Karma Get Me

Published on September 16th, 2015

by Joe Cooper, WindCheck Magazine
I am involved in a variety of “Coop’s Kapers” that bring young men and women together with big boats. Typical of these numerous instant Kapers was a phone call from the owner of Falcon 2000, a 15-year-old, 80-foot maxi, detuned and refitted as a fast, comfy cruising boat, to “bring some of your kids out for a sail.”

I duly sent the Bat Signal and showed up with half a dozen of the Prout Sailing Team (Wakefield, RI), whose skill range varies from a single 8-week high school season in c420s up to one young man who is very skilled. Cary, the owner of the maxi, has his own very methodical safety briefing prior to leaving the mooring. He usually has other folks along too, so we were 10 or 12 in all.

One of my aims with any junior sailor on a big boat is to get him or her comfortable using a winch. My theory is that if a young sailor can use a winch, he or she then has a value and can be given a task and work into the crew, rather than being told to “sit in the stern and don’t get hurt.” Well, ‘Winches 101’ on a maxi with 15-inch drums, one of which turns the opposite of normal, two pedestals with four grinders and line coming at you at perhaps 10 feet per second is, well, not for the faint of heart.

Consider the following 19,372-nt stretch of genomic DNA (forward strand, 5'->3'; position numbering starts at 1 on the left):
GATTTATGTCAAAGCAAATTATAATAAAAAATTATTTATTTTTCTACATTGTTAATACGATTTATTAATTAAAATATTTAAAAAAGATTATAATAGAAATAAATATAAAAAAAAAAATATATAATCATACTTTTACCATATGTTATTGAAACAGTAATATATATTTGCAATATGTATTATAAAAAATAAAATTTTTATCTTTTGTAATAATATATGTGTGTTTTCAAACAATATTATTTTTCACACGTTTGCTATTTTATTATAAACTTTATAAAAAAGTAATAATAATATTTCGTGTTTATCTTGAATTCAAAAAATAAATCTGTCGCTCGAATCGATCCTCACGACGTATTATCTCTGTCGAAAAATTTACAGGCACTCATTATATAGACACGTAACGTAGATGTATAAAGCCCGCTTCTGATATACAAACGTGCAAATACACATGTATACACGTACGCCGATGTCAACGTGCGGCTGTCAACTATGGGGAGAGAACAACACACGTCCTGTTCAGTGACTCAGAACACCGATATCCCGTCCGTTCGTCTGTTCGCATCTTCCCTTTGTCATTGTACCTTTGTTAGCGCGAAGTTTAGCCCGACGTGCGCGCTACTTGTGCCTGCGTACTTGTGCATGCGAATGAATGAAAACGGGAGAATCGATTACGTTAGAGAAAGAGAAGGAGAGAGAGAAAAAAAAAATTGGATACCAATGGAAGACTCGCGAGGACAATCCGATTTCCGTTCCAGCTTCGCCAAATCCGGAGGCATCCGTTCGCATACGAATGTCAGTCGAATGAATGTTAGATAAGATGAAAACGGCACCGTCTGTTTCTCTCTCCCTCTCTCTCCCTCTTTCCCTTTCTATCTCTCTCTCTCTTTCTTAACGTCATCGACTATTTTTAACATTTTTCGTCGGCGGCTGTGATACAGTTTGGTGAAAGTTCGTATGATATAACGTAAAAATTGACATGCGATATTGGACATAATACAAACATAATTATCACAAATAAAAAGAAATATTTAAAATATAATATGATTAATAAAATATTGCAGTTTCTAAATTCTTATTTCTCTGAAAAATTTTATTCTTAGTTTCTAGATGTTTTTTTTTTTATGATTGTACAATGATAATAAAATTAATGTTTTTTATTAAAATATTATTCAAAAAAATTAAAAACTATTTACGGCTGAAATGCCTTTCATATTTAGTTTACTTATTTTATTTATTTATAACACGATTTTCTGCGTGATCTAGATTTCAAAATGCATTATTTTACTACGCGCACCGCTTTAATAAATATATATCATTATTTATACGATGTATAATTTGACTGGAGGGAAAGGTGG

That the young people who sail with me are motivated is exemplified by one young lady’s very fast study on tailing under such conditions. Within five tacks, I could practically let her tail on her own. Another young lady made a similar transformation with steering Falcon. She had the angle of heel and pressure on the wheel down pat in five minutes, and I could shut up rather than talking in her ear endlessly.

The Storm Trysail Foundation just conducted our first Junior Safety-at-Sea Seminar on the west coast, at Newport Beach, CA. By all accounts, it was a huge success. A number of “big boats” were provided, plenty of energetic volunteers, and the large and well-established (1937) Aquatic Center all combined to make the day successful. The Center is a Sea Scout base and offers sailing and rowing, and they already have a youth big boat program on local 30-footers, so was a perfect venue. – WindCheck Magazine, full story

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